Does a Project Manager Have a Fiduciary Duty?

At Musings on Project Management, John Goodpasture recently posted his reflections on whether the project manager is a fiduciary. He asks the rhetorical questions, “At some point, some ox is going to get gored. And then who blames the fiduciary? And to what risk is the fiduciary held?”

It’s an interesting question, and it seems the answer, like most questions rooted in law, depends on jurisdiction. Note that this is not legal advice and I am not an attorney—I’m just some guy with a little knowledge of employment practices in a few countries. An actual labor attorney could fill at least ten pages with critical comments on the next few paragraphs before pausing to refill her coffee cup. That caveat aside here is my response.


In the US, every state but Montana has adopted the doctrine of employment at will. In other words: an employee can be terminated at any time, for any reason—with a few exceptions spelled out by law. That uniquely American principle aside, all employees, including at-will employees, are subject to the law of agency—they are agents of their employers. As such, they are subject to the general fiduciary principle, which centers on loyalty: the employee will not compete with their employer, solicit the employer’s customers, clients or employees prior to the leaving the company, use work time to further the employee’s own interests, or misappropriate confidential information or trade secrets of the employer by sharing that information with the new employers. There is also a duty to account for profits and to deal fairly with his or her employer in all transactions between them. Finally, there is usually a duty to disclose the existence of conflicts or adverse information to the employer, even if the employer is not harmed by the undisclosed adverse interest or information.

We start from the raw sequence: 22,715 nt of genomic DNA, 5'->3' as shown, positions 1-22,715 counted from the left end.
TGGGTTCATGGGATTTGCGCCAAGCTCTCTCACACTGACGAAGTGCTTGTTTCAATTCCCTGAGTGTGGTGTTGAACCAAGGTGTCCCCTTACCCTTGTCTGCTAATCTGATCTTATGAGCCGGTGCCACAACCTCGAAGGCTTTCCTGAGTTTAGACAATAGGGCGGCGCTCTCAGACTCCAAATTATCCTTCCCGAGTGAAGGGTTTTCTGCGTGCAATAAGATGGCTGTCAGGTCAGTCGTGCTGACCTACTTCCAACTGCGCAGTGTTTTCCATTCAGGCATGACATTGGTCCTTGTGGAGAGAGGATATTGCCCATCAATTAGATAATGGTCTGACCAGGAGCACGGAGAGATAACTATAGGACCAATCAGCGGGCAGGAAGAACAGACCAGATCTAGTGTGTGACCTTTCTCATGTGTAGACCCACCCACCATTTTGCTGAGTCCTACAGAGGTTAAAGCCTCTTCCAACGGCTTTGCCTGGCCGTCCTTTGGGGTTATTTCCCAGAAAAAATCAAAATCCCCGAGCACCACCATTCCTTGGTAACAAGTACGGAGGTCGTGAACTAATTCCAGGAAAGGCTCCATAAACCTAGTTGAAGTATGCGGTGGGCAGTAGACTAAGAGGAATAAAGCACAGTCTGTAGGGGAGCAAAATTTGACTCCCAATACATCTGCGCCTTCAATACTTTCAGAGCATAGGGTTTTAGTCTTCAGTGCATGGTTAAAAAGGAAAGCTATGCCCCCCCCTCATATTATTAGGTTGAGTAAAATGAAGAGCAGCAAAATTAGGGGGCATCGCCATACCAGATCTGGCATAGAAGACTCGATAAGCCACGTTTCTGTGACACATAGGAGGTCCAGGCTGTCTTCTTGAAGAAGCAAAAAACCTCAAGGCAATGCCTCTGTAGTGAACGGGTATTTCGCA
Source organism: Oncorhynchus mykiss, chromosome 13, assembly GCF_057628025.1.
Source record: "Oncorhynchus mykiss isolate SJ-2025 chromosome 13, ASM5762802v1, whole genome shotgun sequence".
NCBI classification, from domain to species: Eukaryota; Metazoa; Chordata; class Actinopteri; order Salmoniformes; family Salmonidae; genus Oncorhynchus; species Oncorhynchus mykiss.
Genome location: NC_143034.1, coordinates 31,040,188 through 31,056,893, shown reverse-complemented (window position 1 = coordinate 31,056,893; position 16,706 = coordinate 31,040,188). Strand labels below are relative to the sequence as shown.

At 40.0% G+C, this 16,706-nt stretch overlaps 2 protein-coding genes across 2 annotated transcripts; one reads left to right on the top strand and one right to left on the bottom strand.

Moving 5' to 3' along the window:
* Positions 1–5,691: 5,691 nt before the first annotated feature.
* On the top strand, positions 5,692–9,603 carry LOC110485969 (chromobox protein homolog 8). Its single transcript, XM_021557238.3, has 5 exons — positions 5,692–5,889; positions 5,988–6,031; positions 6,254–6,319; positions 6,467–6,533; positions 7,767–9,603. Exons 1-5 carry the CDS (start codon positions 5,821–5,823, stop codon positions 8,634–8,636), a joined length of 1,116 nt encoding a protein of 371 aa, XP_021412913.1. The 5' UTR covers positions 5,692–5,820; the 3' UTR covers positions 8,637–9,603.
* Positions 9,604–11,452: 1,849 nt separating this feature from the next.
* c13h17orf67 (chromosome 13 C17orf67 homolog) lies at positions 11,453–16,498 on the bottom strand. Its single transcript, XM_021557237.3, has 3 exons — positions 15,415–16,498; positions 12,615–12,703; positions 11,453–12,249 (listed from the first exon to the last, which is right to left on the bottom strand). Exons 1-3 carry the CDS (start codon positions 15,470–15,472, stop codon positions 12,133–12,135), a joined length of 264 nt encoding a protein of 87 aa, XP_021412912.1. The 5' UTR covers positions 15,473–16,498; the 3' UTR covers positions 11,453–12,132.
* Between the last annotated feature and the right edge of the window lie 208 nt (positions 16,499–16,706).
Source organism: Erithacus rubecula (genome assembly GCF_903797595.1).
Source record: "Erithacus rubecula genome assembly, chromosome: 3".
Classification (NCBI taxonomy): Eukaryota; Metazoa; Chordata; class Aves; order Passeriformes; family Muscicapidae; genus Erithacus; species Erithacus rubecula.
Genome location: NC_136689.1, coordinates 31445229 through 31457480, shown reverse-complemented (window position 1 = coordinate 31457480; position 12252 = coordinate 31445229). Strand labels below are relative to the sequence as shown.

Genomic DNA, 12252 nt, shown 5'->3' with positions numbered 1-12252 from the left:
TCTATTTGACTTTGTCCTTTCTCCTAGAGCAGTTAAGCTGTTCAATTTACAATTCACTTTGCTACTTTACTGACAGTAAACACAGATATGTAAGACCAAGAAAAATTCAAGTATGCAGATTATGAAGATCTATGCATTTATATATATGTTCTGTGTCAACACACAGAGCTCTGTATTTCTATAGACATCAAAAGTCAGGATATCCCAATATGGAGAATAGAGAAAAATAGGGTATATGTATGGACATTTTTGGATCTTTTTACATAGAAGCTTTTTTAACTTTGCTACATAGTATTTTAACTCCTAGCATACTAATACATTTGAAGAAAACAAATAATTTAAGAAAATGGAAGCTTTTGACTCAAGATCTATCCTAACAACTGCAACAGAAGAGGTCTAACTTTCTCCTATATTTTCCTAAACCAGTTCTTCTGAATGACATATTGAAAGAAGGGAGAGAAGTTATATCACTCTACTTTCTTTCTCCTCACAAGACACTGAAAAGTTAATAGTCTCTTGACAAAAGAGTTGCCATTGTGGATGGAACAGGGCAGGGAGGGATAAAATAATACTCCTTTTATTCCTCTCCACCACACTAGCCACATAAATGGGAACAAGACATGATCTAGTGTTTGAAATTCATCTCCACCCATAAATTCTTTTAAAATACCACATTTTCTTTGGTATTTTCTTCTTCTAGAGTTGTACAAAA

Donald TrumpNote that this fiduciary relationship is between employer and employee, rather than between subordinate and manager. Also, note that the duties constrain the actions of the fiduciary; they do not contemplate outcomes. While you can certainly be terminated in the general outrage over the impact a project might have on some power center of your company, that possibility arises from at-will employment, rather than the fiduciary duty. In other words: they can fire you, but they can’t sue you to recover damages.


In the UK, the terms of employment are governed by contract, whether explicit or implicit. In the event of a dispute where no contract document exists, the courts will decide what the terms of the contract are by reviewing the Employment Statement and other supporting relevant material. While you can be dismissed at any time, the employer must show that they have a justifiable, valid reason and that they acted reasonably, given the circumstances.